Zedner argued that there was some acknowledgement during official enquiries, such as the Royal Commission on the Penal Servitude Acts in 1863, that a sufficient prison diet was considered essential for women, as it was feared that their reproductive system could be damaged by prolonged privation of food. 27 In his 1863 report, John Lavies, Westminster's Medical Officer, argued that an insufficient diet could potentially affect the menstrual system, observing that ‘women under imprisonment for long terms are very apt to lose the healthy performance of functions peculiar to their sex’, due to the rigours of the prison system, including being subject to the prison diet for long and repeated periods. 28 However, these acknowledgements were not translated into official policy and this study has found limited evidence of specific consideration at policy level of the dietary needs of pregnant women, those who had recently given birth and those breastfeeding children. Instead, as with other aspects of medical care in prison, the administration of the prison diet for these women was subject to variation based upon questions of health and discipline within individual institutions, daily decision-making processes shaped by the proclivities of staff regarding prisoner welfare and the availability of resources.

In the case of pregnant women, decisions were also influenced by the need to consider the health of the unborn child while balancing the woman's status as a prisoner. In response to repeated entreaties regarding the number of women in Westminster Prison and the disruption to the regime and logistical pressures posed by those giving birth or bringing in children, the Middlesex magistrate Sir Peter Laurie wrote to the Visiting Justices in February 1854. When commenting upon the special arrangements for the accommodation of women and children, including additions to their diet, their reception into the infirmary where necessary and the care afforded to the children by the prison staff and the medical officer, he stated that ‘a mother in your prison is practically a lady’, as a means to rebuff calls for greater provision. 29

In 1943 a Miss Dorothy Borup wrote to her local Member of Parliament, Dr Haden Guest, to complain of the condition of her friend who was confined in Holloway Prison. This included her imprisonment in cellular confinement and elements of the regime. Dorothy stated that the food was inadequate and that pregnant women could become so hungry that they ate crusts of bread from the ground. In addition, it was only after their sixth month of pregnancy that women would be given an additional half pint of milk and some dry bread. 30 In response to this enquiry, the governor and medical officer compiled a report to the Home Office in which they stated that as soon as pregnancy was established a prisoner was located on the maternity landing and received extra food and milk, which increased at different stages of pregnancy; from the fifth month of pregnancy, it was an extra half pint of milk, from the seventh month it was an extra pint. Additional provisions of vegetables as well as milk and cocoa could be ordered by the medical officer following ‘any reasonable complaint of hunger’. 31 Dr Guest visited Holloway and, following his report back to the Home Secretary on his inspection of the kitchen, hospital and cellular accommodation, it was concluded that Miss Borup's account was ‘far from accurate’. 32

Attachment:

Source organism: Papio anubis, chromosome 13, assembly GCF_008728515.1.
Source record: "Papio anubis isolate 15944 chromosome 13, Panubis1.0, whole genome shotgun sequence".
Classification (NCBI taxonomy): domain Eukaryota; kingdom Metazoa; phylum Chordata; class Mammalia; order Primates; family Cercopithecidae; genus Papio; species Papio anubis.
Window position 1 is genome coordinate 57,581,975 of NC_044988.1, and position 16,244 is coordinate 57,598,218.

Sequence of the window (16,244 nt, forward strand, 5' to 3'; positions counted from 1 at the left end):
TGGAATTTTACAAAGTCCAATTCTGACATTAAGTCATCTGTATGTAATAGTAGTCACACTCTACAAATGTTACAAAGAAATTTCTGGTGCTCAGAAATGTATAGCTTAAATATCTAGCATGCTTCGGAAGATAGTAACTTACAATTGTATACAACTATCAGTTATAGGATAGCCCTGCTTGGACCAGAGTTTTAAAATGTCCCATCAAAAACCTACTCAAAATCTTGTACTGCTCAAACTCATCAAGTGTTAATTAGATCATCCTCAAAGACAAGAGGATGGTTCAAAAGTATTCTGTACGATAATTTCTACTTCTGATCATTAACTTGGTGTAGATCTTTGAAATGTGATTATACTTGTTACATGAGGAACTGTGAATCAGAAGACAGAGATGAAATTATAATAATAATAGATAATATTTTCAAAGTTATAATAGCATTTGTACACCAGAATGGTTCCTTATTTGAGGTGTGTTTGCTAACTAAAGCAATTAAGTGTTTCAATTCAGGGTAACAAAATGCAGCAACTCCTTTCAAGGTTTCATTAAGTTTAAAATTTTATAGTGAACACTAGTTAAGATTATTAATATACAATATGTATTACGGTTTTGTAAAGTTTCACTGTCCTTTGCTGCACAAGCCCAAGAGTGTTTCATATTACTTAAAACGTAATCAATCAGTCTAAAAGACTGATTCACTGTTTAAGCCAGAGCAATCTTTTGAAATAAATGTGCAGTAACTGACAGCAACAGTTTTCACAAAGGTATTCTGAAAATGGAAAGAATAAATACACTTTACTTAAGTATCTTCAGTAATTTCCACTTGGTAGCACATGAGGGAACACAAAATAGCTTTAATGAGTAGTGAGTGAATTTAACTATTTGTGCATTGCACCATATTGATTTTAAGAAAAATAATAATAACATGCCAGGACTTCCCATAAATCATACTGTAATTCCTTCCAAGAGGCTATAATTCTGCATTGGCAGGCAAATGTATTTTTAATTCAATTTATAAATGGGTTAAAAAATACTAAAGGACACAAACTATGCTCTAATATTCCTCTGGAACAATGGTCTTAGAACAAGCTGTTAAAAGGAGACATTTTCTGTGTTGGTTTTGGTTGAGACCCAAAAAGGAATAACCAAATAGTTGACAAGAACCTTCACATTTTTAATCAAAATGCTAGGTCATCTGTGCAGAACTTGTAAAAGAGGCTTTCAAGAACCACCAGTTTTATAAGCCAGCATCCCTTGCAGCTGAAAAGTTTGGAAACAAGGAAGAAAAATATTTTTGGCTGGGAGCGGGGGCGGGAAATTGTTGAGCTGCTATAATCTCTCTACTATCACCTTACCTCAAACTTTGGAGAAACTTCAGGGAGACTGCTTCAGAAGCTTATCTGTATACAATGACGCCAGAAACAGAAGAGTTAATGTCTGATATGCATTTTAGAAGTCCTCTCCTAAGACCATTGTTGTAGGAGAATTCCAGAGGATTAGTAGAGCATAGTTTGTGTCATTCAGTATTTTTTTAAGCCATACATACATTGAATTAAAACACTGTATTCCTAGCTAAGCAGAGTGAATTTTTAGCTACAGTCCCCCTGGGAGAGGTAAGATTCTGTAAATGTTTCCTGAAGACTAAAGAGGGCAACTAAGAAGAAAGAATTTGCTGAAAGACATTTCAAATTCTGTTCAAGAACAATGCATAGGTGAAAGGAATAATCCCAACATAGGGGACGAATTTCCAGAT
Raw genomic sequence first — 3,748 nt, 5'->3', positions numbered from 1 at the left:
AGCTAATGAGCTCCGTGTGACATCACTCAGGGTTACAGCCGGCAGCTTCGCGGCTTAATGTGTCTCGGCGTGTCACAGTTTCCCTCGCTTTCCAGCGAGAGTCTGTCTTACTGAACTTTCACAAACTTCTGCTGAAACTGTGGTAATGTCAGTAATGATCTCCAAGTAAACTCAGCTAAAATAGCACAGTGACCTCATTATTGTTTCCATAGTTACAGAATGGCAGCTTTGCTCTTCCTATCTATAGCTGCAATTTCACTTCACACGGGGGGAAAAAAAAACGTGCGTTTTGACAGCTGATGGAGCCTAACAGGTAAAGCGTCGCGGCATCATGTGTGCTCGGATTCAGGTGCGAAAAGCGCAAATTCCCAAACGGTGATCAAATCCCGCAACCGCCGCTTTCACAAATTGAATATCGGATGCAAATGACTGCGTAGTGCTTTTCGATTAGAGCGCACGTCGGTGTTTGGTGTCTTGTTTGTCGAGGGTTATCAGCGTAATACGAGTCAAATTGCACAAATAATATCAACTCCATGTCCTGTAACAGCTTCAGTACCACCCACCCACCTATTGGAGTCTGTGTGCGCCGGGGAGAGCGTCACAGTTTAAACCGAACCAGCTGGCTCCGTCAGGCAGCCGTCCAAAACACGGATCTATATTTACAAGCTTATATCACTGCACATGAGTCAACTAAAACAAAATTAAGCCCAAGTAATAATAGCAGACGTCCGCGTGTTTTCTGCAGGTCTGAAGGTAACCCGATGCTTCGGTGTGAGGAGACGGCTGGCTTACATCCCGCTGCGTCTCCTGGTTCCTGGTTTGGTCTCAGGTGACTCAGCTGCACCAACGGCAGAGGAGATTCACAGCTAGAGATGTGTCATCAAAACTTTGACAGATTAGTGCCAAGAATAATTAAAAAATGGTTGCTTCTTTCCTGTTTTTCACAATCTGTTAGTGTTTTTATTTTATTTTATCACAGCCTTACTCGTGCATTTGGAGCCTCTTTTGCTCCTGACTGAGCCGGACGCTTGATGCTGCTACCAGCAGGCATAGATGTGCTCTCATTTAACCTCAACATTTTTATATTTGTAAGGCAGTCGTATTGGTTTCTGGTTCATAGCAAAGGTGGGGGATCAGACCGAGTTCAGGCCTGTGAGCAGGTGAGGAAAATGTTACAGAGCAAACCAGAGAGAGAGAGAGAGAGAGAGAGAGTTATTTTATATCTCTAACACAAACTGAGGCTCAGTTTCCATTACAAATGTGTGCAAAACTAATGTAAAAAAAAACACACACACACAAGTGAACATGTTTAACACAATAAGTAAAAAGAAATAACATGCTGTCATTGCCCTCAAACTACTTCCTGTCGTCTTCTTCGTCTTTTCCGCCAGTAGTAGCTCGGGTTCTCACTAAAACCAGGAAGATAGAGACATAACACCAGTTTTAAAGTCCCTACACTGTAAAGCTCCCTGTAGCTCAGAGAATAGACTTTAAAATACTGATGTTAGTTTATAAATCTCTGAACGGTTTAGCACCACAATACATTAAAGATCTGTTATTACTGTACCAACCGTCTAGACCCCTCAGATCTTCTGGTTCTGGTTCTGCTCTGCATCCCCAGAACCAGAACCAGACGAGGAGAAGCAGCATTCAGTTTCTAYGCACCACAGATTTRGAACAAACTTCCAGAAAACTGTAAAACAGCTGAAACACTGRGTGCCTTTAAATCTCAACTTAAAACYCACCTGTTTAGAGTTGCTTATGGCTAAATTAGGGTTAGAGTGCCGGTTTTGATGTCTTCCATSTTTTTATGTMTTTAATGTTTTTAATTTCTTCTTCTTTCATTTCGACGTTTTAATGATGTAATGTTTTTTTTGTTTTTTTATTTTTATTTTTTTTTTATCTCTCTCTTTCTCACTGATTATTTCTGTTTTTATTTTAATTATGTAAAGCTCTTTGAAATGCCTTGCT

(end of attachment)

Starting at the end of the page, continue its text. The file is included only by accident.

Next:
Despite this seeming vindication, correspondence between the governor and the Home Secretary reveals a long-standing issue in debates about prisoner health, but one that was further complicated when considering the case of pregnant women. The governor wrote of the Ministry of Health campaign that was ongoing at the time to persuade expectant mothers to drink more milk. The Ministry of Food was providing milk at a reduced price to women as soon as their pregnancy was established, which it stated was commonly around three months. He stated that this had likely evoked the criticism the prison system was facing. He added that it was difficult to justify the policy of providing women in prison with less milk, and only at a more advanced stage of pregnancy. Even among those who readily accepted the principle that prison food is ‘not meant to provide an optimum diet, but the minimum necessary for the maintenance of health’, he mused, would it likely be accepted that a more generous policy ought to be adopted in the case of pregnant women, where not only the health of the mother but also that of the child was involved. He continued that in such cases ‘generalisations about the principles of prison treatment may be thought inapplicable’. 33